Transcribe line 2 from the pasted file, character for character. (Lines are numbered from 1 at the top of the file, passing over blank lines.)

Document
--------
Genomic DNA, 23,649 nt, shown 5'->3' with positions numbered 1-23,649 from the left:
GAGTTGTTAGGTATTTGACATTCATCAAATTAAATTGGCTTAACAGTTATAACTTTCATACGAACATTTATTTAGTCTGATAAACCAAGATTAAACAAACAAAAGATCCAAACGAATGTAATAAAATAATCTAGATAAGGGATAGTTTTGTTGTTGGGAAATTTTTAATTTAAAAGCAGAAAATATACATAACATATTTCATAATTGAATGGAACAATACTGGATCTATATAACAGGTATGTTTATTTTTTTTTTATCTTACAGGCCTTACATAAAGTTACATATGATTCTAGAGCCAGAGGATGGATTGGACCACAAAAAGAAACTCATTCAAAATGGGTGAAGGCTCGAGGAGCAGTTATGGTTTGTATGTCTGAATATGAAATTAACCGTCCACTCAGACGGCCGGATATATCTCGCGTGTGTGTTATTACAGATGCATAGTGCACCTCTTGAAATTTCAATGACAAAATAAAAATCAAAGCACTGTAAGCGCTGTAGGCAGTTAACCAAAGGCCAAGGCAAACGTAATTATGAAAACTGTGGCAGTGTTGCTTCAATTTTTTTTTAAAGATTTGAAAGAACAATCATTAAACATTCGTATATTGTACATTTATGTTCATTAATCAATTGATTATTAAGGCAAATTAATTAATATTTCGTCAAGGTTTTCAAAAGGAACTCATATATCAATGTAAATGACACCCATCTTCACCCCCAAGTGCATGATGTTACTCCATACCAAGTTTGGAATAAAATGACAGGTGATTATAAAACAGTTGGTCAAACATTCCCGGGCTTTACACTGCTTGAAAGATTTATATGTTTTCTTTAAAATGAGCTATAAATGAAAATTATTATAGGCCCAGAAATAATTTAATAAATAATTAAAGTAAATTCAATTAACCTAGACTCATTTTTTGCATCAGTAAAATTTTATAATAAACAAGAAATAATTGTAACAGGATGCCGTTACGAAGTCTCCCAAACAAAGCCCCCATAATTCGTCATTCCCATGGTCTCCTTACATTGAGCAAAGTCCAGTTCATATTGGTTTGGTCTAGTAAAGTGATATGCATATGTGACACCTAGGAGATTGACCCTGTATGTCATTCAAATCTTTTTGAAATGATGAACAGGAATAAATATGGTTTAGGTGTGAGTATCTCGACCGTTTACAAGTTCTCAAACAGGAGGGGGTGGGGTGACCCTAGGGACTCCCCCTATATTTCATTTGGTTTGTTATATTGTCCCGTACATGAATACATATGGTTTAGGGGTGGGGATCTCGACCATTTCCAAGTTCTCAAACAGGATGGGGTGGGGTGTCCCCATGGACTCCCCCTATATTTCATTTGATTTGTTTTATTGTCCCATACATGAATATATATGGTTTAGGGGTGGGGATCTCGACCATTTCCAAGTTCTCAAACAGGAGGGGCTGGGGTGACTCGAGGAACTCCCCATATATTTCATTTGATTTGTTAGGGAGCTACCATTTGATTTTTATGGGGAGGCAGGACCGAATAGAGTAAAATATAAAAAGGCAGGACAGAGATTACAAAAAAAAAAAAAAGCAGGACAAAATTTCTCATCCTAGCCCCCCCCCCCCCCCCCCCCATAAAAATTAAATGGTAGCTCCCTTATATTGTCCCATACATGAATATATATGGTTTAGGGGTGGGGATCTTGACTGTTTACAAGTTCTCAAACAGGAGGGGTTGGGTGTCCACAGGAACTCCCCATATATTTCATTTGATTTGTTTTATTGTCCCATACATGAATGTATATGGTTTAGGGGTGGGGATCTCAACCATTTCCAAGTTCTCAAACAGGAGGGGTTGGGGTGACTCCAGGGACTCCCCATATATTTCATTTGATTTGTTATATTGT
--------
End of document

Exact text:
GAGTTGTTAGGTATTTGACATTCATCAAATTAAATTGGCTTAACAGTTATAACTTTCATACGAACATTTATTTAGTCTGATAAACCAAGATTAAACAAACAAAAGATCCAAACGAATGTAATAAAATAATCTAGATAAGGGATAGTTTTGTTGTTGGGAAATTTTTAATTTAAAAGCAGAAAATATACATAACATATTTCATAATTGAATGGAACAATACTGGATCTATATAACAGGTATGTTTATTTTTTTTTTATCTTACAGGCCTTACATAAAGTTACATATGATTCTAGAGCCAGAGGATGGATTGGACCACAAAAAGAAACTCATTCAAAATGGGTGAAGGCTCGAGGAGCAGTTATGGTTTGTATGTCTGAATATGAAATTAACCGTCCACTCAGACGGCCGGATATATCTCGCGTGTGTGTTATTACAGATGCATAGTGCACCTCTTGAAATTTCAATGACAAAATAAAAATCAAAGCACTGTAAGCGCTGTAGGCAGTTAACCAAAGGCCAAGGCAAACGTAATTATGAAAACTGTGGCAGTGTTGCTTCAATTTTTTTTTAAAGATTTGAAAGAACAATCATTAAACATTCGTATATTGTACATTTATGTTCATTAATCAATTGATTATTAAGGCAAATTAATTAATATTTCGTCAAGGTTTTCAAAAGGAACTCATATATCAATGTAAATGACACCCATCTTCACCCCCAAGTGCATGATGTTACTCCATACCAAGTTTGGAATAAAATGACAGGTGATTATAAAACAGTTGGTCAAACATTCCCGGGCTTTACACTGCTTGAAAGATTTATATGTTTTCTTTAAAATGAGCTATAAATGAAAATTATTATAGGCCCAGAAATAATTTAATAAATAATTAAAGTAAATTCAATTAACCTAGACTCATTTTTTGCATCAGTAAAATTTTATAATAAACAAGAAATAATTGTAACAGGATGCCGTTACGAAGTCTCCCAAACAAAGCCCCCATAATTCGTCATTCCCATGGTCTCCTTACATTGAGCAAAGTCCAGTTCATATTGGTTTGGTCTAGTAAAGTGATATGCATATGTGACACCTAGGAGATTGACCCTGTATGTCATTCAAATCTTTTTGAAATGATGAACAGGAATAAATATGGTTTAGGTGTGAGTATCTCGACCGTTTACAAGTTCTCAAACAGGAGGGGGTGGGGTGACCCTAGGGACTCCCCCTATATTTCATTTGGTTTGTTATATTGTCCCGTACATGAATACATATGGTTTAGGGGTGGGGATCTCGACCATTTCCAAGTTCTCAAACAGGATGGGGTGGGGTGTCCCCATGGACTCCCCCTATATTTCATTTGATTTGTTTTATTGTCCCATACATGAATATATATGGTTTAGGGGTGGGGATCTCGACCATTTCCAAGTTCTCAAACAGGAGGGGCTGGGGTGACTCGAGGAACTCCCCATATATTTCATTTGATTTGTTAGGGAGCTACCATTTGATTTTTATGGGGAGGCAGGACCGAATAGAGTAAAATATAAAAAGGCAGGACAGAGATTACAAAAAAAAAAAAAAGCAGGACAAAATTTCTCATCCTAGCCCCCCCCCCCCCCCCCCCCATAAAAATTAAATGGTAGCTCCCTTATATTGTCCCATACATGAATATATATGGTTTAGGGGTGGGGATCTTGACTGTTTACAAGTTCTCAAACAGGAGGGGTTGGGTGTCCACAGGAACTCCCCATATATTTCATTTGATTTGTTTTATTGTCCCATACATGAATGTATATGGTTTAGGGGTGGGGATCTCAACCATTTCCAAGTTCTCAAACAGGAGGGGTTGGGGTGACTCCAGGGACTCCCCATATATTTCATTTGATTTGTTATATTGT